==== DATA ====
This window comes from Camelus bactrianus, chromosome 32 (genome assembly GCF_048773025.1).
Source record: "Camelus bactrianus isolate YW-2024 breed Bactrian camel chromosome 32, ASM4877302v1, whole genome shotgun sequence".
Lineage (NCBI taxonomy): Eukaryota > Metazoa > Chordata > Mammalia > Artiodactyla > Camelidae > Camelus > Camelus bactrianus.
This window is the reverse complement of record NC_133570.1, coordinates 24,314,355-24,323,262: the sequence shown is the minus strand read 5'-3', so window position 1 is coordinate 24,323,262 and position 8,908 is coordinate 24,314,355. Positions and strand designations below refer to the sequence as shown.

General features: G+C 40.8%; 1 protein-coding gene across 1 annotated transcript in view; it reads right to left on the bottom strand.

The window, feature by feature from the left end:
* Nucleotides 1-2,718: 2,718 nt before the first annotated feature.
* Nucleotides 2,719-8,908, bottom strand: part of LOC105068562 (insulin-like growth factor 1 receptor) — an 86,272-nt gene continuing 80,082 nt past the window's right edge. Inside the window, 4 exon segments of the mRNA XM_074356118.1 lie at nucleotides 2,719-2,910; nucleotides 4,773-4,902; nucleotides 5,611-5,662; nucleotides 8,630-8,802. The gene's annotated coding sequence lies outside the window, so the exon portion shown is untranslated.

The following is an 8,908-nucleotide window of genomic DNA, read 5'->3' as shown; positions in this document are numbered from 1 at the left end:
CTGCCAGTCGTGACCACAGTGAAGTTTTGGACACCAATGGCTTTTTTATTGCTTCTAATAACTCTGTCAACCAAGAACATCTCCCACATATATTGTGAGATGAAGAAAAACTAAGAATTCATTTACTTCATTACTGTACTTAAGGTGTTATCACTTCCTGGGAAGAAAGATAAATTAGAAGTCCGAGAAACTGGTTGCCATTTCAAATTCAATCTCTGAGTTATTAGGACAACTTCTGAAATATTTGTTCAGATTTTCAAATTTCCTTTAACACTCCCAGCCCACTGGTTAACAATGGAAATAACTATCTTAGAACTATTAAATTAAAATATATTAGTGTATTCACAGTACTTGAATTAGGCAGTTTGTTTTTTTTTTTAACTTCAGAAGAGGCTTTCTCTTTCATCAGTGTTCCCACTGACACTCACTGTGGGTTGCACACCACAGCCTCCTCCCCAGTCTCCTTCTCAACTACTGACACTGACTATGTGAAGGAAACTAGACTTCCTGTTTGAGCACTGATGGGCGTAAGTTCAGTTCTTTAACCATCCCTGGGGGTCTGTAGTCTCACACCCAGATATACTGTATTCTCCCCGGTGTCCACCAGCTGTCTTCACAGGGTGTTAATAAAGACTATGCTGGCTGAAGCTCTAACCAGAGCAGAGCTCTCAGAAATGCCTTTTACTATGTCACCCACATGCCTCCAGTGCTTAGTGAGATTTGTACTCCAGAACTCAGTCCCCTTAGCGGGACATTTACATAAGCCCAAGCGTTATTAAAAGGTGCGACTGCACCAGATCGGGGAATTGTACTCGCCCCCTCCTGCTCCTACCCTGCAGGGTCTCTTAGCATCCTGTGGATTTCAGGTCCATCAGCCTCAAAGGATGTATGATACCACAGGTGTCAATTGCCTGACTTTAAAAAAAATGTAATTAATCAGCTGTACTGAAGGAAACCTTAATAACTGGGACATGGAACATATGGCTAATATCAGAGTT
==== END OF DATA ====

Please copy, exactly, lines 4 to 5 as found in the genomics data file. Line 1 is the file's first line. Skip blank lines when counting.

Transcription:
This window is the reverse complement of record NC_133570.1, coordinates 24,314,355-24,323,262: the sequence shown is the minus strand read 5'-3', so window position 1 is coordinate 24,323,262 and position 8,908 is coordinate 24,314,355. Positions and strand designations below refer to the sequence as shown.

General features: G+C 40.8%; 1 protein-coding gene across 1 annotated transcript in view; it reads right to left on the bottom strand.